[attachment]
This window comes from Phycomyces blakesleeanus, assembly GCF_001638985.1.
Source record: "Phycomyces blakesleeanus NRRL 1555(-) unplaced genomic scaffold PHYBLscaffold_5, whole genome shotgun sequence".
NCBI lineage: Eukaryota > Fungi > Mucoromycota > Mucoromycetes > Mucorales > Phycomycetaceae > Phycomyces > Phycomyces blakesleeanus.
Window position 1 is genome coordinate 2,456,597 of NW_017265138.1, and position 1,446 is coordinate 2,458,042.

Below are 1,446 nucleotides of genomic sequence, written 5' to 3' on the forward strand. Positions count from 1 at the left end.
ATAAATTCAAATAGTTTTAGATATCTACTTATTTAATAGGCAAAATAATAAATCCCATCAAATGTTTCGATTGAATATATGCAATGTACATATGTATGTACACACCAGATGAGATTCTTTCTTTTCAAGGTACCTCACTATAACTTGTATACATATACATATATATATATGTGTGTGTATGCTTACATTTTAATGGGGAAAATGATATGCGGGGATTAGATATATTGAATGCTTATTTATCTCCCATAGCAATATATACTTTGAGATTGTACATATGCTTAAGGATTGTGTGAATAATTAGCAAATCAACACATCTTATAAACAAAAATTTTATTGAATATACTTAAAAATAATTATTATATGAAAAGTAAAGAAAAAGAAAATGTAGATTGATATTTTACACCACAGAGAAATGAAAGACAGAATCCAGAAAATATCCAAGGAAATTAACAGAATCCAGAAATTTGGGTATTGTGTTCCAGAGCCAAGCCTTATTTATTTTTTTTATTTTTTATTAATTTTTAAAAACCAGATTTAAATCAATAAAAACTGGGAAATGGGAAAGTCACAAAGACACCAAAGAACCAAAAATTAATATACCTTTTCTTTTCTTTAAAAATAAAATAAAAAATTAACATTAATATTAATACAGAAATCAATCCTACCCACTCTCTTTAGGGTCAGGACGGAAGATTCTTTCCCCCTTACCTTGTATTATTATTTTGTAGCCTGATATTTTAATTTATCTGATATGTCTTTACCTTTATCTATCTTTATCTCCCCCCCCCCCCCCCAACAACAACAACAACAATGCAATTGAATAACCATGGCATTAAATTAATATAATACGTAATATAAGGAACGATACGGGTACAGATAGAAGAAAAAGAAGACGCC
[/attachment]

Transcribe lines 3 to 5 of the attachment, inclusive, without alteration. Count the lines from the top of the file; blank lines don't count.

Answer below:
NCBI lineage: Eukaryota > Fungi > Mucoromycota > Mucoromycetes > Mucorales > Phycomycetaceae > Phycomyces > Phycomyces blakesleeanus.
Window position 1 is genome coordinate 2,456,597 of NW_017265138.1, and position 1,446 is coordinate 2,458,042.

Below are 1,446 nucleotides of genomic sequence, written 5' to 3' on the forward strand. Positions count from 1 at the left end.